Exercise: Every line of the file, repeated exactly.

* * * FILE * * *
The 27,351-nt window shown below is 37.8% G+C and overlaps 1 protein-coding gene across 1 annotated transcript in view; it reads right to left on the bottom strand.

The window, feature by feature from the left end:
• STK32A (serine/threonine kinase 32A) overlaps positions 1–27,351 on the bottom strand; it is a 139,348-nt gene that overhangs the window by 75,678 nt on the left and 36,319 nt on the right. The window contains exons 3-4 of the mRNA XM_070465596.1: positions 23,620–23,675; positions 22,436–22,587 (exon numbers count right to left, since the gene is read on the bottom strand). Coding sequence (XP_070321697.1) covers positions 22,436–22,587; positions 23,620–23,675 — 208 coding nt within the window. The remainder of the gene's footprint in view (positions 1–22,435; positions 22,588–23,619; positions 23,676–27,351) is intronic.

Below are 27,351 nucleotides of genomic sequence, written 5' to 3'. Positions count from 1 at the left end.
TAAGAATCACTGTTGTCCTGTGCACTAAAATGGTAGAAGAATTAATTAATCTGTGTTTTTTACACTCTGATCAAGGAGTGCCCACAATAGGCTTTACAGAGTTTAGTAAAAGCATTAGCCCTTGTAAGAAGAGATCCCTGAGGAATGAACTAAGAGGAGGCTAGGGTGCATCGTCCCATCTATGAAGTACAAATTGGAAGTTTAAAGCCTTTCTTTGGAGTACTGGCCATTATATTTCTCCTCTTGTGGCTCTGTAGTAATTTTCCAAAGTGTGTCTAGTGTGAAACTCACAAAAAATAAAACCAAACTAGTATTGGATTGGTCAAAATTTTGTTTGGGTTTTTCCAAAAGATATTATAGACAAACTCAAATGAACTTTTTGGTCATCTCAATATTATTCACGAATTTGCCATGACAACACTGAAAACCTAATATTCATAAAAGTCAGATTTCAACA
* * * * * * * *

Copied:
The 27,351-nt window shown below is 37.8% G+C and overlaps 1 protein-coding gene across 1 annotated transcript in view; it reads right to left on the bottom strand.

The window, feature by feature from the left end:
• STK32A (serine/threonine kinase 32A) overlaps positions 1–27,351 on the bottom strand; it is a 139,348-nt gene that overhangs the window by 75,678 nt on the left and 36,319 nt on the right. The window contains exons 3-4 of the mRNA XM_070465596.1: positions 23,620–23,675; positions 22,436–22,587 (exon numbers count right to left, since the gene is read on the bottom strand). Coding sequence (XP_070321697.1) covers positions 22,436–22,587; positions 23,620–23,675 — 208 coding nt within the window. The remainder of the gene's footprint in view (positions 1–22,435; positions 22,588–23,619; positions 23,676–27,351) is intronic.

Below are 27,351 nucleotides of genomic sequence, written 5' to 3'. Positions count from 1 at the left end.
TAAGAATCACTGTTGTCCTGTGCACTAAAATGGTAGAAGAATTAATTAATCTGTGTTTTTTACACTCTGATCAAGGAGTGCCCACAATAGGCTTTACAGAGTTTAGTAAAAGCATTAGCCCTTGTAAGAAGAGATCCCTGAGGAATGAACTAAGAGGAGGCTAGGGTGCATCGTCCCATCTATGAAGTACAAATTGGAAGTTTAAAGCCTTTCTTTGGAGTACTGGCCATTATATTTCTCCTCTTGTGGCTCTGTAGTAATTTTCCAAAGTGTGTCTAGTGTGAAACTCACAAAAAATAAAACCAAACTAGTATTGGATTGGTCAAAATTTTGTTTGGGTTTTTCCAAAAGATATTATAGACAAACTCAAATGAACTTTTTGGTCATCTCAATATTATTCACGAATTTGCCATGACAACACTGAAAACCTAATATTCATAAAAGTCAGATTTCAACA